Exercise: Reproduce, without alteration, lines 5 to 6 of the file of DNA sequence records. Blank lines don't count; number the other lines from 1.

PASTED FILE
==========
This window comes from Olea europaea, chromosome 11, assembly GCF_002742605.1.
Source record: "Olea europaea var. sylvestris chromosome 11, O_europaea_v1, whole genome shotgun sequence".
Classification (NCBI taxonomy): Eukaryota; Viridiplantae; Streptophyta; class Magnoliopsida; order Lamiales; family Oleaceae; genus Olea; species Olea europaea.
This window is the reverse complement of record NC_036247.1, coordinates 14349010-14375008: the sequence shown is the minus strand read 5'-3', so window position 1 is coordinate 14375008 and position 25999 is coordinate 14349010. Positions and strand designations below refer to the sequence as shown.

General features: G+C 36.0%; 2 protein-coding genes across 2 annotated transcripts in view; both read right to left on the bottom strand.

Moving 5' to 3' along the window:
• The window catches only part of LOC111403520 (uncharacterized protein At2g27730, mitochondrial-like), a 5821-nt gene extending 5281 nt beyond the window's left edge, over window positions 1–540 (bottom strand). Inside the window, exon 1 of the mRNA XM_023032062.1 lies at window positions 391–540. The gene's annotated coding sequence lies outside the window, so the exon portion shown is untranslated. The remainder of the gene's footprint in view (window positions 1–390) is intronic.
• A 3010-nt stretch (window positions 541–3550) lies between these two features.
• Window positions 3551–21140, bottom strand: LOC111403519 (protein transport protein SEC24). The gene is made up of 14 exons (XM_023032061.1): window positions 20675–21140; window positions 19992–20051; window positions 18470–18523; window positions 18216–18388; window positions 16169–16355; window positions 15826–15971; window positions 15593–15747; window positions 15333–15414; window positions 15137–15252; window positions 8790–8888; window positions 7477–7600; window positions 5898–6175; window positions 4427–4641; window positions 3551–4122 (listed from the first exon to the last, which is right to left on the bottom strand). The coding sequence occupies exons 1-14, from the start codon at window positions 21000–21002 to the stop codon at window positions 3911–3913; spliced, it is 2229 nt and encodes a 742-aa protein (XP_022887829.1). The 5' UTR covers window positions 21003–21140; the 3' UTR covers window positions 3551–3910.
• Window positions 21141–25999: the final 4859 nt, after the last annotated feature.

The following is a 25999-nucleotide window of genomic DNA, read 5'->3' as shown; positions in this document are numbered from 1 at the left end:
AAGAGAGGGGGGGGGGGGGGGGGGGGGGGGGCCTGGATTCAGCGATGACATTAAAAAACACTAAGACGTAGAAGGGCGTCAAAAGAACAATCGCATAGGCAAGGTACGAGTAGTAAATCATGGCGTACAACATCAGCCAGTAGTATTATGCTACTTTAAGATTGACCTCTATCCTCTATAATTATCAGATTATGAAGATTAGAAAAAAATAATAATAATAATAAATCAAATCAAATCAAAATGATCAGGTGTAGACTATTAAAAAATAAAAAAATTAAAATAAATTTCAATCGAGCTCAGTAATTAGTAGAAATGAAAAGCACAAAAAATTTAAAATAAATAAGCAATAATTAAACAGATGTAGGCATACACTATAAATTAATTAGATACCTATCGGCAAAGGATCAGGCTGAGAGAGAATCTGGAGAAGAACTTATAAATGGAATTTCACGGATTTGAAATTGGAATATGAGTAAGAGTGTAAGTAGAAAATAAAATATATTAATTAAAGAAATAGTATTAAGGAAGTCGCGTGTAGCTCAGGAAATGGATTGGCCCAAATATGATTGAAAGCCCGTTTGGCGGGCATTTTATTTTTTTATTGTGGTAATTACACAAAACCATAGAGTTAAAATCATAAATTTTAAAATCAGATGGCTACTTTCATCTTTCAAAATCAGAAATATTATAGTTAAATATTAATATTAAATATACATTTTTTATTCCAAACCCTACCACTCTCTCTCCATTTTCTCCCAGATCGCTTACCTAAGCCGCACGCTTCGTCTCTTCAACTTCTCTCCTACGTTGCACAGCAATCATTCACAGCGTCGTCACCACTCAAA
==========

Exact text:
General features: G+C 36.0%; 2 protein-coding genes across 2 annotated transcripts in view; both read right to left on the bottom strand.

Moving 5' to 3' along the window: